And this is great for you. It results in more conversions at a lower cost. Building audience lists for remarketing campaigns also opens the opportunity to attract already engaged users back to your website with special offers.

3 – Track Every Facebook Outbound Link Via Google Analytics

If you’ve ever run a campaign with a great CTR and low CPC (cost pet click) but saw very few conversions, Facebook reports won’t tell you why. It might be a bad landing page experience causing high bounce rate, or a technical issue preventing a user from completing a certain action or process.

Whatever it is, you need to be able to see how the users that you drove to your website from a Facebook ad actually interact with your website. Only then will you be able to analyze and figure out why your campaign doesn’t reach it goals.

That’s why you should track all your Facebook paid traffic with Google’s UTM parameters – there are 5 total – in Analytics.

4 – Use Audience Insights Tools

If you want to target 32–40 year old men from California who are interested in “Travel+Leisure” and have “used a travel app (2 weeks),” you need to know what it actually means. In other words, who are these audiences?

For that, Facebook built Audience Insights. This tool lets you analyze a targeted audience and compare it to all Facebook users or your Website Custom Audience in several consumer categories including:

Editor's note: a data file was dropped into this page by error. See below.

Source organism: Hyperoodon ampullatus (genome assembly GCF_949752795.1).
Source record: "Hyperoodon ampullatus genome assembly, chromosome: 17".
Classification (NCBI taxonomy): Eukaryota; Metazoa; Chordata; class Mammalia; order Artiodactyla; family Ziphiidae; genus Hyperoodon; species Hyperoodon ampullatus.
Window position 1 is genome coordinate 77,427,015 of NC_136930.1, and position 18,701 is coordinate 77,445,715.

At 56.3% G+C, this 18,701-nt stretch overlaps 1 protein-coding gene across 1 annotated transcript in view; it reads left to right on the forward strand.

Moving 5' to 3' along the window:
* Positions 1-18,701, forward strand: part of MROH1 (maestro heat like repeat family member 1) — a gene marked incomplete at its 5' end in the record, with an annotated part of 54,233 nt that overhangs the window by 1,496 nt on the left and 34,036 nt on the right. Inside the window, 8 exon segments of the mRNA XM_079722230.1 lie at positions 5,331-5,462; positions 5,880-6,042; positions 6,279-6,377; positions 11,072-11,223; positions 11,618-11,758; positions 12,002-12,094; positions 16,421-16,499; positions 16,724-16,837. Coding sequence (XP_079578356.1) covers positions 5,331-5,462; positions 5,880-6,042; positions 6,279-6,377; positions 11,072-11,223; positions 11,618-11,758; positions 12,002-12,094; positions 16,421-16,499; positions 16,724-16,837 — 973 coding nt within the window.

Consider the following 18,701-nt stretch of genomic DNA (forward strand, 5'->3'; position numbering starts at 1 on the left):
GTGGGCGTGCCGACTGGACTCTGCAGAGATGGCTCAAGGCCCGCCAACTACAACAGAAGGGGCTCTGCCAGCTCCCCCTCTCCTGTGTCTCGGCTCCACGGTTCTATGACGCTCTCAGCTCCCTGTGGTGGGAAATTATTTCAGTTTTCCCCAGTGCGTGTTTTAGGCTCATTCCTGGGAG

• Demographics
  • Facebook activity
  • Household data
  • And purchase behavior

When it comes to targeting your ideal client, this is basically gold…

5 – oCPM Bidding

Unless you run a remarketing campaign for up to +/- 5K users, always use oCPM bidding (optimized cost per 1,000 impressions). There have been tons of tests by bloggers who have even shared their results, such as Jon Loomer. In Loomer’s study, he did an experiment of CPM vs. oCPM. It turned out that although oCPM only got 75% of the impression that CPM did, it accounted for 3x the link click. It performed better – oCPM always wins.

The thing with oCPM is that you let Facebook optimize the bid so that you’ll reach your objective at the lowest price. When you bid a fixed CPM, let’s say $10, you basically tell Facebook that you want to reach all the users in your targeted audience that cost $10 CPM and below.

Now, how do you know if George from LA, who is actually in need of your offer, costs $10 CPM? And how do you know that Jenny from SF, who costs under $10 CPM, actually won’t be interested in your campaign’s offer? Well, you don’t… but Facebook does.

So by bidding with the oCPM, you basically tell Facebook this: Show my ad to George as long as he has a high chance of converting, even if it costs $15 – but don’t show my ad to Jenny if her profile isn’t in a high probability for conversion even if it’s under $10 CPM. (The $10 CPM in this case is just an imaginary line of the highest price you think you’ll be willing to pay.) Facebook has this down to a science.

And that’s all guys — master these and you’re on your way to be a true pro! If you have any other Facebook ad rules that should be added to this list, comment below and let me know. I’d love to check them out. Happy advertising, all. Cheers!